To some he will always be Cousin Oliver, the bespectacled moptop from “The Brady Bunch.”  Others know him as the voice of Michaelangelo in the “Teenage Mutant Ninja Turtles” films.  More recently, he has come to viewers attention as the bus driver in the camp horror classic “Sharknado.”  Robbie Rist is all that and more.  The self-described “Entertainment Guy” (aka  multi-faceted entertainment force) met up with West Coast bureau chief Keith Valcourt over lunch at Chili John’s in Burbank, California to talk about his “Brady Bunch” past, musical stylings and all things “SHARKNADO!” 

 

 

Rocker: Let’s start with the phenomenon that is “Sharknado.”  What are the latest developments?

 

Robbie: It opened in some theaters here in Los Angles.  Midnight screenings.  Then they did it in Australia, and in Canada.  And the response is the same.

 

Rocker: How did you get involved with “Sharknado?” 

 

Robbie: I’ve been friends with the director (Anthony C. Ferrante) for twenty-some years and done music on his last 3 or 4 movies.  In an unrelated story, last October I was talking to a production company about maybe doing a voice-over job for them.  He had just come from the American Film Market (a yearly event where filmmakers meet investors) in Santa Monica, and I said, “Did you see anything at the film market that was interesting?” He said, “Oh my god.  I passed by The Asylum Film booth and they had a poster with sharks in a tornado and they are calling it “Sharknado.”  Besides the image, all the poster said was “ENOUGH SAID.”  We both were like, “Oh my God, I can’t wait for this to come out!”  We’re both genre nuts.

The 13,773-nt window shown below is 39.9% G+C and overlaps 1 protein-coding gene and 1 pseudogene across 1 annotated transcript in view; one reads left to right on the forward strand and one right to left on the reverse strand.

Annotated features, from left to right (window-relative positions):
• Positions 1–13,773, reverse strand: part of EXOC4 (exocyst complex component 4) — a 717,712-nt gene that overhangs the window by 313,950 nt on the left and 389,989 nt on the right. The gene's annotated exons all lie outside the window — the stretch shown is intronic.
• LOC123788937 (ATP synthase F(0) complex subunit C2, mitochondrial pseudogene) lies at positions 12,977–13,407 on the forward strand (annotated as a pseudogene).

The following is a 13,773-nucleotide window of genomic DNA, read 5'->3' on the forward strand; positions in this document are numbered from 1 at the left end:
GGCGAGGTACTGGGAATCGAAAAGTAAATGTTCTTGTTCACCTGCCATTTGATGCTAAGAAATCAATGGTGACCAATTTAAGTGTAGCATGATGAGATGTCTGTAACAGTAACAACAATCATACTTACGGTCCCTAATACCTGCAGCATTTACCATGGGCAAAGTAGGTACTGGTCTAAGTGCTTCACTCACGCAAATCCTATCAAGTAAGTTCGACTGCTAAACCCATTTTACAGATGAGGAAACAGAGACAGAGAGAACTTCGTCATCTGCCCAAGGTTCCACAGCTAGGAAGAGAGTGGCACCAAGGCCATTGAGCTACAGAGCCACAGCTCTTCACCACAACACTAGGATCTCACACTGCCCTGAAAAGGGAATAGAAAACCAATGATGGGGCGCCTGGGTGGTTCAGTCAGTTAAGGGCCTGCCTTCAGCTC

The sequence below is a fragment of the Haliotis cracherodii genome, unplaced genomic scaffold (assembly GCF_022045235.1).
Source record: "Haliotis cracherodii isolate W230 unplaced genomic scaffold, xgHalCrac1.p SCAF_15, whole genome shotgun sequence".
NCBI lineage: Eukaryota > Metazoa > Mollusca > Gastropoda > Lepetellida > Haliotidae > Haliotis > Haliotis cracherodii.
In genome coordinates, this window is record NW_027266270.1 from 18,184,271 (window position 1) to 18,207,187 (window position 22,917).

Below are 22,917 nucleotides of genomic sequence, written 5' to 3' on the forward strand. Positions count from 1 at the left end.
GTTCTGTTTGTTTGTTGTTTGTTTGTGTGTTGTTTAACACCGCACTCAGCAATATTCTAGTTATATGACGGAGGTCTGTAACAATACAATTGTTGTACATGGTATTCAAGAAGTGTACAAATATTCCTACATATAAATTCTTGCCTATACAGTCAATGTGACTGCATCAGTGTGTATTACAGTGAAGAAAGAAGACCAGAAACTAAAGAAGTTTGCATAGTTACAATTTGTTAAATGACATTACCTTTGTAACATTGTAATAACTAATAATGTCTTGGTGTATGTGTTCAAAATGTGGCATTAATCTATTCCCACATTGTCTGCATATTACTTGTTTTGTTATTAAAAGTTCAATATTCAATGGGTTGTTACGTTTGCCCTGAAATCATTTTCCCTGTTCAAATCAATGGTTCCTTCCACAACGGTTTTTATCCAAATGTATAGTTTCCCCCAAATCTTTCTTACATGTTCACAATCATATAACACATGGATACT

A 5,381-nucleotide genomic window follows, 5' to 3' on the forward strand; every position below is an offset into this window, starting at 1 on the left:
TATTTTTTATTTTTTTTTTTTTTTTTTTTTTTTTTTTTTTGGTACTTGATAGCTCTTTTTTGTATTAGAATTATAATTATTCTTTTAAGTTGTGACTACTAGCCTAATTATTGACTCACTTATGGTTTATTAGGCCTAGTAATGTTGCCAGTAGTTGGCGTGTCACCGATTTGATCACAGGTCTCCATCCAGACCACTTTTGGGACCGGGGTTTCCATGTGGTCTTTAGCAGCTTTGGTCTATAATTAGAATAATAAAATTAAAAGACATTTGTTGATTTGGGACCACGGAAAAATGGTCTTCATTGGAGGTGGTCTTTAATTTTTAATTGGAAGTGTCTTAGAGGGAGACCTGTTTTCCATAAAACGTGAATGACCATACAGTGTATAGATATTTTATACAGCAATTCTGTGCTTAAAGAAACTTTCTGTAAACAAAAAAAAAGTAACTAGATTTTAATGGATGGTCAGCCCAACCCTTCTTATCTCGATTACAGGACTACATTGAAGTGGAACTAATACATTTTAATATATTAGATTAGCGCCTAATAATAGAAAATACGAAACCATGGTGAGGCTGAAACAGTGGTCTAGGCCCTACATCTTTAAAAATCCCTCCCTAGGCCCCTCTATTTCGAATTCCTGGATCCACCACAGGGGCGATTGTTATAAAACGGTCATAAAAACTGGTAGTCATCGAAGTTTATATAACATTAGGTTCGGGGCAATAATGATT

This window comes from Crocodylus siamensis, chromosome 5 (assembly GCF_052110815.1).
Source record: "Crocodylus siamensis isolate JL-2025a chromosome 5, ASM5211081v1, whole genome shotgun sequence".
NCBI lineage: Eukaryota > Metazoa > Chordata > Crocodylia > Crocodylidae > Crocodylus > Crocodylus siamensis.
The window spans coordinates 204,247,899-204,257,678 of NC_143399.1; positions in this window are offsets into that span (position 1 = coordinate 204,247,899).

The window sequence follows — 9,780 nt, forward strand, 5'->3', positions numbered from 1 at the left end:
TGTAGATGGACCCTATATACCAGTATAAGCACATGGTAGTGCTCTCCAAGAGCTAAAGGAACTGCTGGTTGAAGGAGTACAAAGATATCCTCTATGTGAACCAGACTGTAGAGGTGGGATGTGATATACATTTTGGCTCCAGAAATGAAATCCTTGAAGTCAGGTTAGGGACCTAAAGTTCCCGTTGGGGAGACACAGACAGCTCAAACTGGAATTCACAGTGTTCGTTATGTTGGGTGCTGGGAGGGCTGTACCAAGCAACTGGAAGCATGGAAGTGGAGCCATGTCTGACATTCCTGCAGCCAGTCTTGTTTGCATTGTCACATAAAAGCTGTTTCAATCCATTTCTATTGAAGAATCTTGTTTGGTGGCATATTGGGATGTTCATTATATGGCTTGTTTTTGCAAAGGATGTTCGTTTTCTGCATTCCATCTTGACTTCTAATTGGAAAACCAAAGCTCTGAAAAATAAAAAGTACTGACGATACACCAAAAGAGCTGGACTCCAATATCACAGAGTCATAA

What Asylum does is knock off movies of popular films.  At the time Anthony was doing his version of “Hansel and Gretel”  which I did the music for.  He said, “They just offered me a film called “Sharknado” and I jumped out of my chair, grabbed him by his lapels and said, “I don’t know why, but you MUST get involved with this thing!”  And then I said, “And if you do, I have to be in it.”  So he took the film, and they wrote me a part.

 

Rocker: You also did music for the film?

 

Robbie: I co-wrote the theme song, and did six other pop songs in the film.

 

Rocker: For those who haven’t seen it yet, tell us about your character and how he meets his end.

 

Robbie: I’m a school bus driver that is stranded in water that has sharks in it.  Ian Zerring comes and rescues me and the kids.  On the day we shot, Anthony said to me, “Yeah, there are a bunch of lines written, but if you have anything you wanna improve and wing it, then go ahead.”  He used all my stuff.  I’m the only person in the film that doesn’t get killed by sharks!

 

Rocker: I read that “Sharknado” was your first red carpet premiere.  How is that possible?

 

Robbie: I never went to a premiere before.  If you think about the movies I’ve been in,… I mean I don’t think they had a red carpet premiere for “Iron Eagle.”  I don’t think there was a red carpet for “Busting” in 1973.  “Stump The Band” didn’t have a red carpet.  It didn’t even have a screening (laughs)! Hasn’t quite reached the “cult status” I would like.

 

Rocker: Will you be in the “Sharknado” sequel “Sharknado 2”?

 

Robbie: I think it’s called “The Next One” or “Another One.”  I won’t be in the sequel because my character does meet his demise, but I’ll probably do music for it.  They’re filming in New York and it’s a low budget movie.  Not like they are going to fly me out.

 

Rocker: Maybe they’ll give you a bus ticket. 

 

Robbie: Yeah.

 

Rocker: You’ve been in some iconic cultural projects in your career.

 

Robbie: I’ve been trying to market myself by saying “Make your project iconic.  Put me in it!”  I’m not saying it’s necessarily true, but I was on “The Brady Bunch,” I was in the (Teenage Mutant Ninja) Turtle movies, I was in “Sharknado,” (laughs)…  Apparently me being in it ups the possibility of something getting really crazy.